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Heledd

Making my dad proud by Heledd

Right now, 850,000 people are living with dementia in the UK. By 2050, that number is set to increase by 116%. Dr Heledd Jarosz-Griffiths is a Postdoctoral Fellow in the University’s world-leading area of dementia research.

Heledd and her late father

Heledd’s story

I know about dementia and what it means. I lived under its control for almost seven years after my dad was diagnosed with Alzheimer’s disease. Dementia stripped him of his memory, personality and his dignity, leaving a shell of the amazing man he used to be.

I was in the first year of my PhD when he died. Did I really want to dissect and analyse a disease that destroyed someone I loved so much?

I was so angry with dementia, it made me feel weak and helpless. I just wanted to bury my head in the sand. But I decided to face my fears and fight back. I'm now a scientist working on Alzheimer’s disease at The University of Manchester.

A lifelong interest

I’ve always been passionate about science. Following a degree in biochemistry I realised that my main interests were in cell biology, with a particular focus on what happens to cells in disease. I knew I wanted to be in the lab, learning new techniques and making my own discoveries. Carrying out a PhD was the perfect opportunity to learn and develop as a scientist. The area of research that really stood out to me at the time was Alzheimer’s disease.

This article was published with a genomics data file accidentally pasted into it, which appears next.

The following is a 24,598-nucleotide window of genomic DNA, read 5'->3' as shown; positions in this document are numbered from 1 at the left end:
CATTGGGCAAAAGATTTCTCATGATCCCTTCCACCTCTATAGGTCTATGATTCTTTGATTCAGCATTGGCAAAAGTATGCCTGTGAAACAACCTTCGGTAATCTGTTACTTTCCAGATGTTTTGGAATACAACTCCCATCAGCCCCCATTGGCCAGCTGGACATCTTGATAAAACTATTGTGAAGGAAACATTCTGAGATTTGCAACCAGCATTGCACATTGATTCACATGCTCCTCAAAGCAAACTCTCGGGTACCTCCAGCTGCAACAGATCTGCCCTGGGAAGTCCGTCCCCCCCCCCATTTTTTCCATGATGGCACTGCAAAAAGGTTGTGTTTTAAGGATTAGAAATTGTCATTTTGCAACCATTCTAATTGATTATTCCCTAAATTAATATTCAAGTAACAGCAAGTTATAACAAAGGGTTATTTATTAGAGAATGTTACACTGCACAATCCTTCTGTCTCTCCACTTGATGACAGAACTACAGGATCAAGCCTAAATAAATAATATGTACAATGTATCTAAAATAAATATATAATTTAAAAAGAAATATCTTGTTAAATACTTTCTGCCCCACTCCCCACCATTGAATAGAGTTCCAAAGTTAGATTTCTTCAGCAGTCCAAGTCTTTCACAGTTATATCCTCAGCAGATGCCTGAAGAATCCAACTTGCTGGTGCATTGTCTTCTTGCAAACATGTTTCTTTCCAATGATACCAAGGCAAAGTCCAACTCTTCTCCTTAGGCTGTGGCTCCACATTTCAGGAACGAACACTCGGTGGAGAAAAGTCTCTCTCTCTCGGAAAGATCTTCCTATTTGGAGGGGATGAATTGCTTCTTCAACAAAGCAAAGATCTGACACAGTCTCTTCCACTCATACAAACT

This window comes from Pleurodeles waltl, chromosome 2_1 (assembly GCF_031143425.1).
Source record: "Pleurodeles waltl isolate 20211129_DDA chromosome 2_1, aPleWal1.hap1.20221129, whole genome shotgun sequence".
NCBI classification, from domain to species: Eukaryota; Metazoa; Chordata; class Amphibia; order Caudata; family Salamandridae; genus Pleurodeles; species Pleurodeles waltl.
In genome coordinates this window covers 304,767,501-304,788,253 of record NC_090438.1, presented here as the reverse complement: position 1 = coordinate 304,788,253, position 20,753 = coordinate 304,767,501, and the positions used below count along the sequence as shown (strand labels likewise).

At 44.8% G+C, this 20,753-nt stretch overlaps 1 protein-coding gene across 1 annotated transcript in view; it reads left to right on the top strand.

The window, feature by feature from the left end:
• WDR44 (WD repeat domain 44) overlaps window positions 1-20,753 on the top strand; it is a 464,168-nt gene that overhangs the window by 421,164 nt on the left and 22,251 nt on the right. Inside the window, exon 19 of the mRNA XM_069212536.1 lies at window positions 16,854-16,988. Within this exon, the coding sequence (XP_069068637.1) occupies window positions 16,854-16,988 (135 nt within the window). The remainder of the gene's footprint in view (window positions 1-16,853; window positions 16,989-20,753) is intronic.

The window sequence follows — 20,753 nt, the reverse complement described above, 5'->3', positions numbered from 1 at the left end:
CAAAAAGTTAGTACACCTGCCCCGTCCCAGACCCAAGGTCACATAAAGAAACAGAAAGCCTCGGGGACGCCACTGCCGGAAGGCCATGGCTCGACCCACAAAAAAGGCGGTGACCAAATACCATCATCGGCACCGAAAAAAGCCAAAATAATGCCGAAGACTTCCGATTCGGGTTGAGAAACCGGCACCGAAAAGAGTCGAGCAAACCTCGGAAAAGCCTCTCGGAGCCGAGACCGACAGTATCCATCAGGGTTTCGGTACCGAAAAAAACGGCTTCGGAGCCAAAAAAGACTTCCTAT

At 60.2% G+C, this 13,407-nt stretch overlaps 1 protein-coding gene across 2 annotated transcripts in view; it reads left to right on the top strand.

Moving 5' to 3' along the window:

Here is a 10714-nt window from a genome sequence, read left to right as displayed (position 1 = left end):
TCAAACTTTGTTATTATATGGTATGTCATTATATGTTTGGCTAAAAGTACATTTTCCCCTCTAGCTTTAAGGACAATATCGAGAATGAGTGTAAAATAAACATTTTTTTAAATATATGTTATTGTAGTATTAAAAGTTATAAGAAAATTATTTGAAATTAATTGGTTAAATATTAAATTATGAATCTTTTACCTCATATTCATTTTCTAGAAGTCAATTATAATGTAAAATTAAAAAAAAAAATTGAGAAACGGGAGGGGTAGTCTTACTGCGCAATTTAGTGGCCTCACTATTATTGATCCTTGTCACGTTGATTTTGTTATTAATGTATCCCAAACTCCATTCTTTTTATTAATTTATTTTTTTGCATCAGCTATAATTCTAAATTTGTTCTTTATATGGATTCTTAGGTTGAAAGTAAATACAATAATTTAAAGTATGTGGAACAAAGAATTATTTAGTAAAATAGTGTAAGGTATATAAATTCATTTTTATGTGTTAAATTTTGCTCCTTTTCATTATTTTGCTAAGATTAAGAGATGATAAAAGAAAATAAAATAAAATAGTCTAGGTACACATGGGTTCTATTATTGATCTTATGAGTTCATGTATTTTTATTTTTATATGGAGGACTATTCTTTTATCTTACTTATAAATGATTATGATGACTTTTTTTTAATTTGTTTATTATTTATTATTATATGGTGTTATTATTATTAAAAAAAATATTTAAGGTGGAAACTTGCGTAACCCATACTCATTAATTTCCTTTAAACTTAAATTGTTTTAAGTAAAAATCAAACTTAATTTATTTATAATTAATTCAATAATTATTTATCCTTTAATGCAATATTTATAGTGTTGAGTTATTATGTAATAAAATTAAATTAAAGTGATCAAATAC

The power of research

To be successful in our research, we often compare the biochemical changes that occur in healthy cells or brain tissue to diseased tissue, so that we can identify the key changes and triggers.

Recent developments mean we can now grow stem cells into brain cells in our laboratory. These cells repeat the physiological processes involved in the development of dementia. This kind of technology is going to revolutionise our research. 

Research doesn’t come cheap, and the support we receive through donations, is making a huge difference to our mission to beat dementia. I try to use my experience in a positive way. Losing my dad to dementia motivates me to do my utmost to find better treatments so others don't have to go through what I did.